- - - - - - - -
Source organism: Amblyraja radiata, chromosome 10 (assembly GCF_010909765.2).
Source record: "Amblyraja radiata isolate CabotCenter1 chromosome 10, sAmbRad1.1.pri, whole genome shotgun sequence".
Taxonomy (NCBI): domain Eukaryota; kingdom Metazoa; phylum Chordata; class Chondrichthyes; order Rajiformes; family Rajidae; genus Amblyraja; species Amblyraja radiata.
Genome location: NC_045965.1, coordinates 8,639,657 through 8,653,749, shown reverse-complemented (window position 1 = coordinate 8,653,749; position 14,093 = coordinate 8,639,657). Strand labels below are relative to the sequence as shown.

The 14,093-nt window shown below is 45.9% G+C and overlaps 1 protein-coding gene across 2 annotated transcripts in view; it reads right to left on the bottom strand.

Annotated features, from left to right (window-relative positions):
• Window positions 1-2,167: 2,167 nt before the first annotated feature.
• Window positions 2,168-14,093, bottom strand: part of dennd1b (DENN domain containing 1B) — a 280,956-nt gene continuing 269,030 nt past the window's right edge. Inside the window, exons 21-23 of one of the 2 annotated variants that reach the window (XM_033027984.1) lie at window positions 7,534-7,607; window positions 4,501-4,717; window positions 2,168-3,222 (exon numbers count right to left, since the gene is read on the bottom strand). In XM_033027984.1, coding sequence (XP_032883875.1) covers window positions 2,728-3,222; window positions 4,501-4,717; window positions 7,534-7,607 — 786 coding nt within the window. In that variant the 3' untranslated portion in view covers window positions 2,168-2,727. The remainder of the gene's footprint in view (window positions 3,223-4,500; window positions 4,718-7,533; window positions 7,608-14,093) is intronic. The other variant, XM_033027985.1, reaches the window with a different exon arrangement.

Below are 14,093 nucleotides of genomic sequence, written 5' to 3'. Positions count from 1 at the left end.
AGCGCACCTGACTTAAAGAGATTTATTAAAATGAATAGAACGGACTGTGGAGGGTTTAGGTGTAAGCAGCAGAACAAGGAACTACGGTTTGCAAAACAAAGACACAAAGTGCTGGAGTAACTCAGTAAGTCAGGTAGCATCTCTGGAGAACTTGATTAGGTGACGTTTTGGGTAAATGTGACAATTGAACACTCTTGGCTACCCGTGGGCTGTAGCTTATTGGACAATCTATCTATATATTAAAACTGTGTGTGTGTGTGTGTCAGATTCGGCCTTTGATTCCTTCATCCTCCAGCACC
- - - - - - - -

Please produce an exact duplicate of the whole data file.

Source organism: Amblyraja radiata, chromosome 10 (assembly GCF_010909765.2).
Source record: "Amblyraja radiata isolate CabotCenter1 chromosome 10, sAmbRad1.1.pri, whole genome shotgun sequence".
Taxonomy (NCBI): domain Eukaryota; kingdom Metazoa; phylum Chordata; class Chondrichthyes; order Rajiformes; family Rajidae; genus Amblyraja; species Amblyraja radiata.
Genome location: NC_045965.1, coordinates 8,639,657 through 8,653,749, shown reverse-complemented (window position 1 = coordinate 8,653,749; position 14,093 = coordinate 8,639,657). Strand labels below are relative to the sequence as shown.

The 14,093-nt window shown below is 45.9% G+C and overlaps 1 protein-coding gene across 2 annotated transcripts in view; it reads right to left on the bottom strand.

Annotated features, from left to right (window-relative positions):
• Window positions 1-2,167: 2,167 nt before the first annotated feature.
• Window positions 2,168-14,093, bottom strand: part of dennd1b (DENN domain containing 1B) — a 280,956-nt gene continuing 269,030 nt past the window's right edge. Inside the window, exons 21-23 of one of the 2 annotated variants that reach the window (XM_033027984.1) lie at window positions 7,534-7,607; window positions 4,501-4,717; window positions 2,168-3,222 (exon numbers count right to left, since the gene is read on the bottom strand). In XM_033027984.1, coding sequence (XP_032883875.1) covers window positions 2,728-3,222; window positions 4,501-4,717; window positions 7,534-7,607 — 786 coding nt within the window. In that variant the 3' untranslated portion in view covers window positions 2,168-2,727. The remainder of the gene's footprint in view (window positions 3,223-4,500; window positions 4,718-7,533; window positions 7,608-14,093) is intronic. The other variant, XM_033027985.1, reaches the window with a different exon arrangement.

Below are 14,093 nucleotides of genomic sequence, written 5' to 3'. Positions count from 1 at the left end.
AGCGCACCTGACTTAAAGAGATTTATTAAAATGAATAGAACGGACTGTGGAGGGTTTAGGTGTAAGCAGCAGAACAAGGAACTACGGTTTGCAAAACAAAGACACAAAGTGCTGGAGTAACTCAGTAAGTCAGGTAGCATCTCTGGAGAACTTGATTAGGTGACGTTTTGGGTAAATGTGACAATTGAACACTCTTGGCTACCCGTGGGCTGTAGCTTATTGGACAATCTATCTATATATTAAAACTGTGTGTGTGTGTGTGTCAGATTCGGCCTTTGATTCCTTCATCCTCCAGCACC